Chef Rasheeda Purdie Uses Ramen To Celebrate Juneteenth’s Legacy

The Harlem-based chef has a new ramen experience available for purchase during the holiday week.

Rasheeda Purdie, Founder of Ramen by Rā, Hosts Juneteenth Inspired Ramen Experience This Year | Photo by Frank Marando, courtesy of Rasheeda Purdie; Design by Maitane Romagosa for Thrillist

Rasheeda Purdie, Founder of Ramen by Rā, Hosts Juneteenth Inspired Ramen Experience This Year | Photo by Frank Marando, courtesy of Rasheeda Purdie; Design by Maitane Romagosa for Thrillist

RaSheeda purdieThe community-centered approach to ramen is one of the most unique food experiences to emerge from a pandemic. For the DC native and stylist-turned-chef, her solo business located in the culturally rich, brownstone-lined streets of Harlem not only adds to the neighborhood’s historic culinary landscape, but does so while celebrating the cultural ties in every bowl.

His company, Ramen by Ra, where she offers unique ramen experiences, was born out of what she describes as an ‘leap of faith’. While working in the fashion world at a Fifth Avenue department store, Purdie noticed a change in the way people consumed and purchased fashion online rather than in person. After realizing that she had to adapt to the changes the industry was going through, it led her to diversify into another area that interested her: food. In 2015, while working as a stylist for Henri Bendel in New York City, she enrolled in culinary school part-time and did an internship at Cecile working with Executive Chef Joseph “JJ” Johnson.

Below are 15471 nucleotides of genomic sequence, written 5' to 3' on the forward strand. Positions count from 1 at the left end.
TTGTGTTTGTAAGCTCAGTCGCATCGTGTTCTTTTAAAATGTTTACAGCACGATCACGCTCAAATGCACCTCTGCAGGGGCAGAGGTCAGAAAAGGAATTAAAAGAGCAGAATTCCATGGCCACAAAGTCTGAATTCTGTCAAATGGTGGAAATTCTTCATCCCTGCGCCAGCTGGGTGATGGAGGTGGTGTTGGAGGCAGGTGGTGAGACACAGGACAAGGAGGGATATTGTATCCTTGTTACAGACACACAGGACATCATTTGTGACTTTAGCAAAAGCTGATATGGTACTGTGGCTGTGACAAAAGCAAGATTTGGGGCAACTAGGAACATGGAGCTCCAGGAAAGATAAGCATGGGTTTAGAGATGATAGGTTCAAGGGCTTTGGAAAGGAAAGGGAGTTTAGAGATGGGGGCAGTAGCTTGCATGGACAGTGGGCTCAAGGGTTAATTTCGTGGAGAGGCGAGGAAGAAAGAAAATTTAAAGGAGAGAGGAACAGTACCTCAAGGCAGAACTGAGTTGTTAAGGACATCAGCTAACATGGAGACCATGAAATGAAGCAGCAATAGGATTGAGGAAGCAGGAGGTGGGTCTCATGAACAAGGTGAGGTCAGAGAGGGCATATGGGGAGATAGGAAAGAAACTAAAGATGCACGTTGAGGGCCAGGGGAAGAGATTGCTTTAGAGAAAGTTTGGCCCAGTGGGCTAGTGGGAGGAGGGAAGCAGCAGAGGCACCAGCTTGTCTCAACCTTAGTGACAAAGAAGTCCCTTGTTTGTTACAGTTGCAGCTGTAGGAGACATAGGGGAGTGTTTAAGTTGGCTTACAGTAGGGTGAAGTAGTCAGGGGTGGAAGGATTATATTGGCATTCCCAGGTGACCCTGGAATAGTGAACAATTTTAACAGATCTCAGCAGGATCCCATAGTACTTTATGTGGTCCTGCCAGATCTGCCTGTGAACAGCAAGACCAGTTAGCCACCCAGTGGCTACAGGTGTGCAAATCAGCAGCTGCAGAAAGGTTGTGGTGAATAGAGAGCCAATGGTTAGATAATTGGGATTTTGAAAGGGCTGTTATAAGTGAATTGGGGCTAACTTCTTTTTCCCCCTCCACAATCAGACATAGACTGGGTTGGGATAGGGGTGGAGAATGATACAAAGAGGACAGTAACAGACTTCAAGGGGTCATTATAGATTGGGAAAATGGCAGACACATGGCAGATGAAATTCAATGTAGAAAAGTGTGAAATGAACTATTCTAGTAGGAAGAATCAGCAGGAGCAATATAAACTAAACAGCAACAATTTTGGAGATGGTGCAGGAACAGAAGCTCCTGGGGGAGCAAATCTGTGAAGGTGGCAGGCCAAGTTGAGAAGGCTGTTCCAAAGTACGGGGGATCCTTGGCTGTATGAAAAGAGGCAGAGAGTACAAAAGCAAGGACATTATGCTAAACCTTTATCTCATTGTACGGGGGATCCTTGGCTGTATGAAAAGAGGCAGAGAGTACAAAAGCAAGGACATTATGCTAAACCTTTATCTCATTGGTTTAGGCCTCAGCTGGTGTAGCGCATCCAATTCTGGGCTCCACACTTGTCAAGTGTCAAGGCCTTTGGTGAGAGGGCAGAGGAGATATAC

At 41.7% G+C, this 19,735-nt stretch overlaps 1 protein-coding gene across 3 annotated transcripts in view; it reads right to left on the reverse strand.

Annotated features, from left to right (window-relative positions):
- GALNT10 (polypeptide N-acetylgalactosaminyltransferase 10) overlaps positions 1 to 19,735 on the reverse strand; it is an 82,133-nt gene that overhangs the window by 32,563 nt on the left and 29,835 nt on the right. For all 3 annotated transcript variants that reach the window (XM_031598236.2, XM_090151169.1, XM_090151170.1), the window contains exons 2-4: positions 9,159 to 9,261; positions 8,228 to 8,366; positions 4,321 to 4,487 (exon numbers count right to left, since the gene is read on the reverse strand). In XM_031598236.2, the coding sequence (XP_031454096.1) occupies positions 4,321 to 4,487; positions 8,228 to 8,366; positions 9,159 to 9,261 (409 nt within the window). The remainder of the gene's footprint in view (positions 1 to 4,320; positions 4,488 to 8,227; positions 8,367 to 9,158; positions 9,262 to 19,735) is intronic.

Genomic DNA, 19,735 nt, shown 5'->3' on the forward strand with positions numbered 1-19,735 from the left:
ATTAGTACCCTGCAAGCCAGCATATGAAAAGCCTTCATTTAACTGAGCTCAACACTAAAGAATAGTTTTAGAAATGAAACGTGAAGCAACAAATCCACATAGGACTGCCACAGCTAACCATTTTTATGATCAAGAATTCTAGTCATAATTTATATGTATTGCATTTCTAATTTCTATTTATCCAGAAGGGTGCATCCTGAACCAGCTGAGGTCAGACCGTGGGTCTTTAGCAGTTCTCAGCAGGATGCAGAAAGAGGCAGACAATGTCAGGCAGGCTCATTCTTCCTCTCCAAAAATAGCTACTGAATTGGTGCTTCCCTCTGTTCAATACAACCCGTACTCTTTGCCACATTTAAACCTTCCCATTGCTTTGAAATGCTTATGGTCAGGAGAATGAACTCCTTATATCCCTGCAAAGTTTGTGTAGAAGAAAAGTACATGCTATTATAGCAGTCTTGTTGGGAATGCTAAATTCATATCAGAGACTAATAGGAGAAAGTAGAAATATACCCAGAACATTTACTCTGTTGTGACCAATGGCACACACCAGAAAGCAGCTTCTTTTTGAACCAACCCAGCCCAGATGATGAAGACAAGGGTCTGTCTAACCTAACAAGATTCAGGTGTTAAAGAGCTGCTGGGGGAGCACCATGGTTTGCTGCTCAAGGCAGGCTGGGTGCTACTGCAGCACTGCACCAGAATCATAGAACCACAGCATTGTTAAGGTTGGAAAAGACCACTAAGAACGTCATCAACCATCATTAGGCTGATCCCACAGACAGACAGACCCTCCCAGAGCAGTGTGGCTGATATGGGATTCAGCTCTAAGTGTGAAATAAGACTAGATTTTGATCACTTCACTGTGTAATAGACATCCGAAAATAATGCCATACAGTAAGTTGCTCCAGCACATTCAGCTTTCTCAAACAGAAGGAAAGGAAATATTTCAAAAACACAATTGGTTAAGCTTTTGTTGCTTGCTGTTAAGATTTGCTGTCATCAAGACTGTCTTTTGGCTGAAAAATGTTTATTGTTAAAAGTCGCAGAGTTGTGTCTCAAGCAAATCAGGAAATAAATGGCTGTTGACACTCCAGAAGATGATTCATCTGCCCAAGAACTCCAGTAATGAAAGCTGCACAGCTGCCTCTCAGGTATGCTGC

“I love working with my hands and developing this habit of going to fashion shows, going out to eat and eating all that sumptuous food. I wanted to experience food on another level, ”she says. “I want to experience food in an artistic way like I’m a stylist.

Purdie eventually quit fashion to enter the culinary industry full time. Along the way, while working at reputable Harlem restaurants, she developed almost mentoring-type relationships with several of their owners, including Johnson, Melba Wilson of Melba’s, and chef Marcus Samuelsson of red rooster. After years of working in Harlem, in 2019 Purdie became an assistant general manager specializing in hospitality at a Midtown workspace, but was ultimately fired due to the pandemic.

rasheeda purdie junteenth ramen by ra
Rāsheeda sipping strawberry sage soda | Photo by Frank Marando, courtesy of Rasheeda Purdie; Design by Maitane Romagosa for Thrillist

Instead of working for another company to help make someone else’s dreams come true, Purdie decided it was time to start his own. “I finally wanted to give myself a chance,” she says. “I wanted to see how far I can go with my ideas for myself.” And as a ramen fanatic, this is how Ramen by Ra was born. Being one of his favorite dishes, Purdie began to map out what would become his business. As most restaurants were closed during the height of the pandemic, she “was very bitter that she couldn’t have ramen” and took advantage of her extra time to learn how to do it from scratch through documentaries, videos and cookbooks. “As much as this pandemic is bittersweet, it allowed me to take advantage of the time I had to learn things that I probably wouldn’t have, like ramen,” she says.

Purdie started her business mostly on her own, including designing the website, taking photos, doing marketing, and of course being the chef behind all of her eye-catching ramen offerings. In fall 2020, Ramen by Ra launched in collaboration with Ada Supper Club to provide unique ramen experiences that people can enjoy at home. So far, she has performed five ramen experiments, including “Renaissance”, Which emphasized stillness and patience, and“Resolution“, which was dedicated in early 2021. Next is” Roots + Ramen “, which will honor and celebrate the legacy of juinteenth, a public holiday marking the day Union soldiers traveled to Galveston, Texas to announce that slavery had been abolished.